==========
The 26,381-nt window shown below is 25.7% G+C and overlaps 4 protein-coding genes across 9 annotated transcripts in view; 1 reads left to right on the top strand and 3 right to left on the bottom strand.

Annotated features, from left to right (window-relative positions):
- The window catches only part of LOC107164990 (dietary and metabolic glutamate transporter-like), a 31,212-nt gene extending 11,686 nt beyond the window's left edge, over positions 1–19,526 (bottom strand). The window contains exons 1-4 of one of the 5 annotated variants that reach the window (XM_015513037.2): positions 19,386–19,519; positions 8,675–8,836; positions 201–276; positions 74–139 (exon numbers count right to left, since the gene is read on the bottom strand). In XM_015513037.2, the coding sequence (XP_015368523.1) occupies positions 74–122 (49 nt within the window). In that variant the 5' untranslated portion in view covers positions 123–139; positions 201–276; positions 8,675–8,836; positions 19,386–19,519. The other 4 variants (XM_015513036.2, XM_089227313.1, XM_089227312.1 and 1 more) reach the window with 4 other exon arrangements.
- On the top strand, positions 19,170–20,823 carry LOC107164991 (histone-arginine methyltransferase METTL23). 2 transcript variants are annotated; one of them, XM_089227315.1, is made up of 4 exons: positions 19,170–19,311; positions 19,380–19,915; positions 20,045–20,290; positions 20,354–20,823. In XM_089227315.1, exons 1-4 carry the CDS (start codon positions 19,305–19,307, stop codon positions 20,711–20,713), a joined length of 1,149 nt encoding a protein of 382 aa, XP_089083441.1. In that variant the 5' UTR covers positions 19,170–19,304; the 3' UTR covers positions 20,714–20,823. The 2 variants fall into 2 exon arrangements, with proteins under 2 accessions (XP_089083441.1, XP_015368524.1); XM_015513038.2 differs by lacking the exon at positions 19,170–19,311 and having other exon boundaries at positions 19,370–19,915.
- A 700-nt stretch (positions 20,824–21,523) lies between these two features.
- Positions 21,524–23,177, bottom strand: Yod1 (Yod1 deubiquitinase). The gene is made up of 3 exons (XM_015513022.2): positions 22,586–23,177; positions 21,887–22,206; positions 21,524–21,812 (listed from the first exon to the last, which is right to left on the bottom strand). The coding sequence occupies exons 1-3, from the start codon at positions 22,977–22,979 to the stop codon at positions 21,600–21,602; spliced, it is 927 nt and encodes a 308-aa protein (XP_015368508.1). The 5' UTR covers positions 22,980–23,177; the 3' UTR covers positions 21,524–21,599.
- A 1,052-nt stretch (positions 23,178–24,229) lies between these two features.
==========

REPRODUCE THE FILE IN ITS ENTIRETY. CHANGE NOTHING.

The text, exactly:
The 26,381-nt window shown below is 25.7% G+C and overlaps 4 protein-coding genes across 9 annotated transcripts in view; 1 reads left to right on the top strand and 3 right to left on the bottom strand.

Annotated features, from left to right (window-relative positions):
- The window catches only part of LOC107164990 (dietary and metabolic glutamate transporter-like), a 31,212-nt gene extending 11,686 nt beyond the window's left edge, over positions 1–19,526 (bottom strand). The window contains exons 1-4 of one of the 5 annotated variants that reach the window (XM_015513037.2): positions 19,386–19,519; positions 8,675–8,836; positions 201–276; positions 74–139 (exon numbers count right to left, since the gene is read on the bottom strand). In XM_015513037.2, the coding sequence (XP_015368523.1) occupies positions 74–122 (49 nt within the window). In that variant the 5' untranslated portion in view covers positions 123–139; positions 201–276; positions 8,675–8,836; positions 19,386–19,519. The other 4 variants (XM_015513036.2, XM_089227313.1, XM_089227312.1 and 1 more) reach the window with 4 other exon arrangements.
- On the top strand, positions 19,170–20,823 carry LOC107164991 (histone-arginine methyltransferase METTL23). 2 transcript variants are annotated; one of them, XM_089227315.1, is made up of 4 exons: positions 19,170–19,311; positions 19,380–19,915; positions 20,045–20,290; positions 20,354–20,823. In XM_089227315.1, exons 1-4 carry the CDS (start codon positions 19,305–19,307, stop codon positions 20,711–20,713), a joined length of 1,149 nt encoding a protein of 382 aa, XP_089083441.1. In that variant the 5' UTR covers positions 19,170–19,304; the 3' UTR covers positions 20,714–20,823. The 2 variants fall into 2 exon arrangements, with proteins under 2 accessions (XP_089083441.1, XP_015368524.1); XM_015513038.2 differs by lacking the exon at positions 19,170–19,311 and having other exon boundaries at positions 19,370–19,915.
- A 700-nt stretch (positions 20,824–21,523) lies between these two features.
- Positions 21,524–23,177, bottom strand: Yod1 (Yod1 deubiquitinase). The gene is made up of 3 exons (XM_015513022.2): positions 22,586–23,177; positions 21,887–22,206; positions 21,524–21,812 (listed from the first exon to the last, which is right to left on the bottom strand). The coding sequence occupies exons 1-3, from the start codon at positions 22,977–22,979 to the stop codon at positions 21,600–21,602; spliced, it is 927 nt and encodes a 308-aa protein (XP_015368508.1). The 5' UTR covers positions 22,980–23,177; the 3' UTR covers positions 21,524–21,599.
- A 1,052-nt stretch (positions 23,178–24,229) lies between these two features.